Parkland congressman: 'It's not too soon, it's too late' to talk about gun control

(CNN) Rep. Ted Deutch said "it is too late" to be having the conversation about gun control after 17 people were killed last week in the school shooting in Parkland, Florida.

Deutch, a Florida Democrat who represents the district where the shooting took place, made the comments during the CNN town hall "Stand Up: The Students of Stoneman Douglas Demand Action" on Wednesday night in Sunrise, Florida.

If — big if — Dems win, Florida’s Ted Deutch is poised to assume power



JULY 17, 2017 7:53 PM

There is growing hope among congressional Democrats that President Trump’s historic unpopularity and the ongoing Russian investigations may allow them to retake control of the U.S. House. Republicans have a 246-187 edge in members, so a swing of 30 seats is what the Democrats would need in the 2018 elections.

In Miami-Dade County, there are two seats the Democrats can pick up. Should the Democrats regain control of the House, the most important Democrat in Florida you may never have heard of will be Rep. Ted Deutch, whose district encompasses parts of Palm Beach and Broward counties.

Before running for the Florida Senate in 2006, Deutch was a successful lawyer for a large firm. In the state Senate, he quickly gained bipartisan respect for his evenhanded approach to legislation and his accessibility. In 2010, when then-U.S. Rep. Robert Wexler resigned to pursue opportunities in the private sector, Deutch was the logical choice to be his successor.

Upon election to Congress, Deutch chose to be a “workhorse,” that is, a new member of Congress who chooses to methodically earn respect among his peers by learning policy and demonstrating expertise. For example, he has become an ardent proponent of campaign finance reform and is the lead Democrat on the Udall-Deutch Constitutional Amendment to remove big money from politics. Deutch is an expert on the House Judiciary Committee’s Subcommittee on Courts, Intellectual Property, and the Internet, where he has introduced legislation to strengthen U.S. copyright and patent systems.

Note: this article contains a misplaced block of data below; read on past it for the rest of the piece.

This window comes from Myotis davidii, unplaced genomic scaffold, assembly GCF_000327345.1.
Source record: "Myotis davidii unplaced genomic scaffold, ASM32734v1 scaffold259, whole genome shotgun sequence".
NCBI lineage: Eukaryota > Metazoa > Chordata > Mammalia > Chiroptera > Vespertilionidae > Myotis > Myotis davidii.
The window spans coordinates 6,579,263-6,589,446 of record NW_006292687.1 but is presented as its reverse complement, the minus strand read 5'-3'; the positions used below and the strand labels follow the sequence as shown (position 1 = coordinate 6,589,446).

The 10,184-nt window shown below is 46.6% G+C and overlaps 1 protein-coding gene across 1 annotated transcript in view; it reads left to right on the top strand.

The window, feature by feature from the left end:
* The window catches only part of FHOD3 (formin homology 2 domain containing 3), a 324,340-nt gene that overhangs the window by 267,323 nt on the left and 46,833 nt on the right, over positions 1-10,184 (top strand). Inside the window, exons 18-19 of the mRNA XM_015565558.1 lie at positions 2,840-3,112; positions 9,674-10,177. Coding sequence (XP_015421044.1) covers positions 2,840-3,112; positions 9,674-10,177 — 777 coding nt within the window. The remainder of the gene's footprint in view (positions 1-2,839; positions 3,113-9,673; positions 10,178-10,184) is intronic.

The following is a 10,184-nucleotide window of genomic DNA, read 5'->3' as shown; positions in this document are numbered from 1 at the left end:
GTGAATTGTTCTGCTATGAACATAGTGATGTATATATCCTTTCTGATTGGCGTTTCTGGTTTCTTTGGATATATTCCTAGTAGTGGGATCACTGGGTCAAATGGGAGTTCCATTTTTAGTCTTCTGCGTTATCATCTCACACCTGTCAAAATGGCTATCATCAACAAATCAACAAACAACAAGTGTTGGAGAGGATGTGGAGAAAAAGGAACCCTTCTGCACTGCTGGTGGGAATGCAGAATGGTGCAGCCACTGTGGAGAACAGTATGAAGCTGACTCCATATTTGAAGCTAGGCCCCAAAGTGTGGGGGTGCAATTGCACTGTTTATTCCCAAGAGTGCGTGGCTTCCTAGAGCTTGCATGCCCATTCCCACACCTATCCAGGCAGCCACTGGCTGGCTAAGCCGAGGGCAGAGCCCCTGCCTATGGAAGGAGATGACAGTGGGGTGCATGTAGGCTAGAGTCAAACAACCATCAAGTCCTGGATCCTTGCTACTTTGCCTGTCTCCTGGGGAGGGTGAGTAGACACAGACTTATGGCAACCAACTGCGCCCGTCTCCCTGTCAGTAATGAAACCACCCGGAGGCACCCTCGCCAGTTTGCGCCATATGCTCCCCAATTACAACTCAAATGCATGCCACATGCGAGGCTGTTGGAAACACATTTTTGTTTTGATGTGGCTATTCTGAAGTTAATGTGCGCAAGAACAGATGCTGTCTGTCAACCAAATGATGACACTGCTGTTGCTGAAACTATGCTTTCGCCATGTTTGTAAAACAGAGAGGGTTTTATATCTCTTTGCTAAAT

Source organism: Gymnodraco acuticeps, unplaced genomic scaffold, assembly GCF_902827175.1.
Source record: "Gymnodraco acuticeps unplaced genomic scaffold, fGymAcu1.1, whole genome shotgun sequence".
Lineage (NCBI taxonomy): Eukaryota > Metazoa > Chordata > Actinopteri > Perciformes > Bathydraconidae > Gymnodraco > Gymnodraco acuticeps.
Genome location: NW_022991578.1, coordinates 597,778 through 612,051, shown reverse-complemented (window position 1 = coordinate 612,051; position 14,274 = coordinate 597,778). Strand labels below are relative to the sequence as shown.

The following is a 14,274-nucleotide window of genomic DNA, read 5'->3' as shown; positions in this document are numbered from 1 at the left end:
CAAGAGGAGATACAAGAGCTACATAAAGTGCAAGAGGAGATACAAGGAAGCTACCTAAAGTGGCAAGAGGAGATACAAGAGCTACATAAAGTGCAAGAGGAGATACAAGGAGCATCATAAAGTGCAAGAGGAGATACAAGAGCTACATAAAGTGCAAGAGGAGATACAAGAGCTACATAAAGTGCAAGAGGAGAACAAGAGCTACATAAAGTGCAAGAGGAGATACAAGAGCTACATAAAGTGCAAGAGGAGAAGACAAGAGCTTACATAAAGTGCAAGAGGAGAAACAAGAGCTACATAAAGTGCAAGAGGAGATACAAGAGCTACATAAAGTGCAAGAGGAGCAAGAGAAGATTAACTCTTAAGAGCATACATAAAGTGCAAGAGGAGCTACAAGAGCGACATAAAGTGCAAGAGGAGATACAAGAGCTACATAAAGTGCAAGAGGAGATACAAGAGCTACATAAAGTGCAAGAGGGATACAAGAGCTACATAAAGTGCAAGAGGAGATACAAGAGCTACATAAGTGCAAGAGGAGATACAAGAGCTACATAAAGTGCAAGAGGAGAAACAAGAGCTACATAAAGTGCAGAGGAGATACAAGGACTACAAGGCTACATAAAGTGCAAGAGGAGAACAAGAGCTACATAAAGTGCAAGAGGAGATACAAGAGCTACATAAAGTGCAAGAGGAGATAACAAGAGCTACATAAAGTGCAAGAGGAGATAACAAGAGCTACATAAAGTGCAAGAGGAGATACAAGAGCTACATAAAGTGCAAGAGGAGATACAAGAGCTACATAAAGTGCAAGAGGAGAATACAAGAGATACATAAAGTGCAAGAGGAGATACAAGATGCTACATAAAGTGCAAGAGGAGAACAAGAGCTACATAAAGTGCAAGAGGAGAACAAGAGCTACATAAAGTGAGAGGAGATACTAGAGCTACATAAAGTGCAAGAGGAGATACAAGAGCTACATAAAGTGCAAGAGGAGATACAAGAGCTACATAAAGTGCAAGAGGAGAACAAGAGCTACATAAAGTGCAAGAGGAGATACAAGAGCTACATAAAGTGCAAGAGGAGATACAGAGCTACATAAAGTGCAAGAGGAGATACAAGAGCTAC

It’s not sexy, but it is the kind of hard work that fellow members respect. Deutch’s commitment to bipartisanship extends to climate change. With Miami’s Rep. Carlos Curbelo, Deutch created the Climate Solutions Caucus, which has an even number of Republicans and Democrats working on the dangers of climate change.

However, it is Deutch’s role as the ranking Democrat on the Middle Eastern Subcommittee of the House Foreign Affairs Committee that has begun to elevate his public profile, especially among the influential pro-Israeli donors in America. Deutch’s fingerprints can be found on several Iran sanctions bills as they moved through Congress as well as leading efforts to apply sanctions on Hezbollah. For pro-Israeli hardliners, his vote against President Obama on lifting the Iranian embargo solidified his standing in the community. For moderate Jewish voters, there is an acceptance of Deutch’s vote because he is viewed as a man of principle.

In the current political environment, it is not enough to just have a good inside game. You also have to develop a public profile and, of course, have the ability to raise money for the party reelection committees and other candidates. In recent days, Deutch has been popping up more regularly on CNN and MSNBC. He even appeared on Morning Joe, taking on President Trump’s foreign policy.

It was interesting to note that Democratic leader Nancy Pelosi’s most recent fundraiser in South Florida was first scheduled in Deutch’s territory, with Miami added later. A little tea leaf like that sometimes often signals whose star is rising. The fundraiser was apparently an enormous success, reportedly raising more than $300,000.

I am not alone in my distaste for the Democratic Party continuing to recycle the same leadership that has led to repeated defeats. Notwithstanding my recent oped on Pelosi’s losing ways, I will take it as a hopeful sign that Pelosi tapped Deutch to be the ranking member of the sensitive House Ethics committee, the same committee now investigating House Intelligence Chairman Devin Nunes for allegedly leaking classified information.

Years ago, frustrated with the pace of Congress, Deutch was considering other political options. Now that he has decided that he has the requisite patience to pursue leadership in the House, the stars may be aligning for him. The hope is that there will be a cohort of other younger Democrats around the country joining him after the 2018 elections.




Campaign money is focus of Ted Deutch town hall

U.S. Rep. Ted Deutch, a Democrat who represents most of Broward and southeast Palm Beach County, held a town hall in Wilton Manors on April 13, 2007. The event, hosted by the activist group Indivisible Broward, was focused on the influence of money in politics, but Deutch addressed other issues.



Ted Deutch will represent Broward well | Editorial

Since his election to U.S. House of Representatives in 2010, Ted Deutch has become a popular politician in northern Broward and southwest Palm Beach County.